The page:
Two of the best-known American food journalists have been telling readers lately that the DASH and Mediterranean diets aren’t best for our health.
But the evidence tells a different story.
The journalists are Gary Taubes, the author of The Case Against Sugar, and Nina Teicholz, the author of the bestselling The Big Fat Surprise. In their recent Los Angeles Times op-ed, they accuse the U.S. News & World Report of presenting the failed nutritional status quo in their January cover story on “best diets,” where the DASH (Dietary Approaches to Stop Hypertension) and the Mediterranean diets are tied as best diets overall.
The DASH and Mediterranean diets promote the consumption of vegetables, fruits and whole grains, and recommend lower intakes of red meat and saturated fat. In the realm of human nutritional sciences, these are two of the most well-respected diets. That’s why they ended up on the top of U.S. News & World Report list, based on clear criteria.
Yet, ironically, one of the first claims from Teicholz and Taubes is that both diets don’t have enough evidence showing they reduce overall mortality, and they dismiss supporting studies of these diets as flawed. They also assert that dietary guidelines around the world, which largely have promoted dietary patterns similar to DASH or Mediterranean diets, are responsible for our epidemic of obesity and its comorbidity, Type 2 diabetes.
Instead, Teicholz and Taubes propose a diet lower in carbohydrates (including sugar) and higher in fat, like Atkins, paleo, ketogenic or South Beach diets – all of which were ranked low on the U.S. News list. They explain how these low-carb, high-fat (LCHF) diets are well researched and the answer to the worldwide obesity crisis.
It seems a nice tidy story – except it isn’t. They’re saying the emperor has no clothes when they’re also naked.
Good evidence for reduced total mortality on LCHF diets doesn’t exist (it doesn’t exist for DASH or Mediterranean diets either). But DASH and Mediterranean diets do at least have larger randomized controlled trials, something LCHF diets do not.
In terms of weight loss, sticking to a diet that leads to a negative energy balance (eat less than what you burn) is what works, regardless of the diet style. Markers of health, including blood sugar and blood lipids, tend to improve during weight loss irrespective of diet – and as long as the weight loss and diet lasts.
In fact, the whole concept of ranking weight loss diets is a distraction. Any lifestyle pattern that excludes smoking, includes physical activity and leads to weight loss in someone who has obesity (or prevents weight gain in non-obese people) will significantly decrease chronic disease risk, even for those with a genetic predisposition.
Teicholz and Taubes also proclaim LCHF as the way to reverse Type 2 diabetes, citing an ongoing study as their evidence. While LCHF diets may reverse Type 2 diabetes, it’s possibly a product of weight loss. This is supported by the Diabetes Remission Clinical Trial (DiRECT), which recently demonstrated remission of Type 2 diabetes without the need of LCHF diets.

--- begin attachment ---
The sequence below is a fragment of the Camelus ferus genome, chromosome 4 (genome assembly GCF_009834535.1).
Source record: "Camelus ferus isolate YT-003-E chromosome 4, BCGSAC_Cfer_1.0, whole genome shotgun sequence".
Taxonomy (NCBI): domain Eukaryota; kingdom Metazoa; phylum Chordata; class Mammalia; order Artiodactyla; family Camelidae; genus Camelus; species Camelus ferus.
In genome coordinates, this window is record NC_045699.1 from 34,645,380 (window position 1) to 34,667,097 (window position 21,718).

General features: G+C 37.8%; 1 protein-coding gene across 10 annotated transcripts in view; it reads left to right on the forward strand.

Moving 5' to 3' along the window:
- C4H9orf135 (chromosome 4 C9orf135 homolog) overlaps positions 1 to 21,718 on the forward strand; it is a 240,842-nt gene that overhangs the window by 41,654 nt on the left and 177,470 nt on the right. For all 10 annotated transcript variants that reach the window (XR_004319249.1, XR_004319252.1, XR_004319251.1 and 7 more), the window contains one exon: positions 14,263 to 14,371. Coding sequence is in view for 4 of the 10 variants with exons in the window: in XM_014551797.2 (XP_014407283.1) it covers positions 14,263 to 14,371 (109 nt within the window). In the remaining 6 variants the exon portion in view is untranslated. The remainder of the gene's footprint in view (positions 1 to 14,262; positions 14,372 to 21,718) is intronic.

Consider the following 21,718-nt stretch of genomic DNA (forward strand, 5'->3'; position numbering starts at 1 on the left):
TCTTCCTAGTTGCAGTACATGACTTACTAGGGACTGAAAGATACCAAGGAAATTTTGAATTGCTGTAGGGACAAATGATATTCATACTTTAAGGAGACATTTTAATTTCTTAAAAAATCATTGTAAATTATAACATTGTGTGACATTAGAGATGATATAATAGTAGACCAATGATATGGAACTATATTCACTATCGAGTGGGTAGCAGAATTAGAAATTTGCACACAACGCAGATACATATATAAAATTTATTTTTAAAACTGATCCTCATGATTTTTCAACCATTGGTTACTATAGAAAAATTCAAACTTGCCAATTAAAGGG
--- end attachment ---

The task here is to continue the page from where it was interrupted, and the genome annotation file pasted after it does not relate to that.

Our dietary patterns, in the macronutrient sense (carbohydrates, protein and fat intake), are more likely the passengers than the drivers of the obesity crisis.
Teicholz and Taubes list the cause of our obesity problem but misidentify it. They say people have been following dietary guidelines (in fact, they have not). Yes, Americans have been “notably increasing their consumption of grains, vegetables and fruits and eating less whole milk, butter, meat and eggs,” as Teicholz and Taubes claim. But what they didn’t note is that Americans have been increasing their overall energy consumption.
People consume more energy than they did in the 1970s. Factors like urbanization, decreased physical activity at work and at home, and lower food costs (especially for calorie-dense, nutrient poor foods) have all worked to increase the availability of food energy and decrease its expenditure. These are the real drivers of the obesity crisis, not simply carbohydrate (or indeed, sugar) intake.
In this post-fact world, narrative and belief seem to be the only true currencies. In human nutritional sciences, there seems to be a narrative for every diet and for each diet, an army of believers.
Teicholz and Taubes want you to believe that the LCHF diets weren’t ranked highly because the U.S. News expert panel may have been “entrenched in their opinions, supported by the industries that benefit from these diets, motivated by non-nutrition agendas such as animal-rights activism.” This a strong assertion to level at a panel of 25 diverse and well-established scientists. The accusations of personal bias also seem hypocritical when the authors make some of their living promoting low-carbohydrate diets.
In the midst of a worldwide obesity and diabetes crisis, we don’t need more input from industries or from people selling books. We need more large-scale, public health interventions that address root causes of the obesity epidemic. It’s time to let evidence dominate the diet discussion.
Dylan MacKay, PhD, is an assistant professor in the Department of Community Health Sciences and a clinical trialist at the George and Fay Yee Centre for Healthcare Innovation at the University of Manitoba in Winnipeg, and an expert adviser with EvidenceNetwork.ca.
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